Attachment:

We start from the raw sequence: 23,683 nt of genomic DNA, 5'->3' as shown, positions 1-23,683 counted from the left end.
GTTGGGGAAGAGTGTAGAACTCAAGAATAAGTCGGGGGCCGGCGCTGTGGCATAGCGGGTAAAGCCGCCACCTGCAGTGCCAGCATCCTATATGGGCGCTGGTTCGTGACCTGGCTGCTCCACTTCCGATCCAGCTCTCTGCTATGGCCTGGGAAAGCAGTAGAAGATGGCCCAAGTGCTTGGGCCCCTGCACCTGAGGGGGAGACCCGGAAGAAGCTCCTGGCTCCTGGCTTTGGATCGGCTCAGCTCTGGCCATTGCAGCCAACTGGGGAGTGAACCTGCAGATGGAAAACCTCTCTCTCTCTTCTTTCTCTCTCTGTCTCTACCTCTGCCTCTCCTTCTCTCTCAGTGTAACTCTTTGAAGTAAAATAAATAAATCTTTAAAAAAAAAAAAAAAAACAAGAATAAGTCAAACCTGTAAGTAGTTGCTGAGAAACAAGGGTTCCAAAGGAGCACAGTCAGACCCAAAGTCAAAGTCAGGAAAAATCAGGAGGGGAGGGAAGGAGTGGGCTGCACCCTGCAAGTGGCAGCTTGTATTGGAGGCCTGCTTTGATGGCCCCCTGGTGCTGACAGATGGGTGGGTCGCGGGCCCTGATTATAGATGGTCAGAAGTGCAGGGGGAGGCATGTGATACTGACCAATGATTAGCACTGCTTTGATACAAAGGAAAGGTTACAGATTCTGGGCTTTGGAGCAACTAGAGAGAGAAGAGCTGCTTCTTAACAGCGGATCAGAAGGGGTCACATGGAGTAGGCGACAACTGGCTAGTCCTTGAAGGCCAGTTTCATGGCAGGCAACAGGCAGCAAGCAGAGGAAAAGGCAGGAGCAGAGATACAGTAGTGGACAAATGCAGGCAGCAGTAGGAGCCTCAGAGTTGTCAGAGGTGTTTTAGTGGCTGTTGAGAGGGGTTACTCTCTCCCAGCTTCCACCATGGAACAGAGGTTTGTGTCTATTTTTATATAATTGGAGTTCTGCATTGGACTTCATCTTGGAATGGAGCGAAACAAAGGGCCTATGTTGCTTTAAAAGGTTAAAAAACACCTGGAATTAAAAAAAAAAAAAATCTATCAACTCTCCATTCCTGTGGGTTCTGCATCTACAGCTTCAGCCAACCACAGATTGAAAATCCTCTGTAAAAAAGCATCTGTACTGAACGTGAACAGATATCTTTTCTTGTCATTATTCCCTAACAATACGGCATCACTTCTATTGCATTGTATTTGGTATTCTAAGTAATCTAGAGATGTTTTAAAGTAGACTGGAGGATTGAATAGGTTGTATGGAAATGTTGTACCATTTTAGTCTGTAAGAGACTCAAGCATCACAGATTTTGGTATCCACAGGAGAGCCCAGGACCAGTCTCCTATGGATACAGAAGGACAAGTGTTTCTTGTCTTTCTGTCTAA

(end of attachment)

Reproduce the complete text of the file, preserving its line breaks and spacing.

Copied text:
We start from the raw sequence: 23,683 nt of genomic DNA, 5'->3' as shown, positions 1-23,683 counted from the left end.
GTTGGGGAAGAGTGTAGAACTCAAGAATAAGTCGGGGGCCGGCGCTGTGGCATAGCGGGTAAAGCCGCCACCTGCAGTGCCAGCATCCTATATGGGCGCTGGTTCGTGACCTGGCTGCTCCACTTCCGATCCAGCTCTCTGCTATGGCCTGGGAAAGCAGTAGAAGATGGCCCAAGTGCTTGGGCCCCTGCACCTGAGGGGGAGACCCGGAAGAAGCTCCTGGCTCCTGGCTTTGGATCGGCTCAGCTCTGGCCATTGCAGCCAACTGGGGAGTGAACCTGCAGATGGAAAACCTCTCTCTCTCTTCTTTCTCTCTCTGTCTCTACCTCTGCCTCTCCTTCTCTCTCAGTGTAACTCTTTGAAGTAAAATAAATAAATCTTTAAAAAAAAAAAAAAAAACAAGAATAAGTCAAACCTGTAAGTAGTTGCTGAGAAACAAGGGTTCCAAAGGAGCACAGTCAGACCCAAAGTCAAAGTCAGGAAAAATCAGGAGGGGAGGGAAGGAGTGGGCTGCACCCTGCAAGTGGCAGCTTGTATTGGAGGCCTGCTTTGATGGCCCCCTGGTGCTGACAGATGGGTGGGTCGCGGGCCCTGATTATAGATGGTCAGAAGTGCAGGGGGAGGCATGTGATACTGACCAATGATTAGCACTGCTTTGATACAAAGGAAAGGTTACAGATTCTGGGCTTTGGAGCAACTAGAGAGAGAAGAGCTGCTTCTTAACAGCGGATCAGAAGGGGTCACATGGAGTAGGCGACAACTGGCTAGTCCTTGAAGGCCAGTTTCATGGCAGGCAACAGGCAGCAAGCAGAGGAAAAGGCAGGAGCAGAGATACAGTAGTGGACAAATGCAGGCAGCAGTAGGAGCCTCAGAGTTGTCAGAGGTGTTTTAGTGGCTGTTGAGAGGGGTTACTCTCTCCCAGCTTCCACCATGGAACAGAGGTTTGTGTCTATTTTTATATAATTGGAGTTCTGCATTGGACTTCATCTTGGAATGGAGCGAAACAAAGGGCCTATGTTGCTTTAAAAGGTTAAAAAACACCTGGAATTAAAAAAAAAAAAAATCTATCAACTCTCCATTCCTGTGGGTTCTGCATCTACAGCTTCAGCCAACCACAGATTGAAAATCCTCTGTAAAAAAGCATCTGTACTGAACGTGAACAGATATCTTTTCTTGTCATTATTCCCTAACAATACGGCATCACTTCTATTGCATTGTATTTGGTATTCTAAGTAATCTAGAGATGTTTTAAAGTAGACTGGAGGATTGAATAGGTTGTATGGAAATGTTGTACCATTTTAGTCTGTAAGAGACTCAAGCATCACAGATTTTGGTATCCACAGGAGAGCCCAGGACCAGTCTCCTATGGATACAGAAGGACAAGTGTTTCTTGTCTTTCTGTCTAA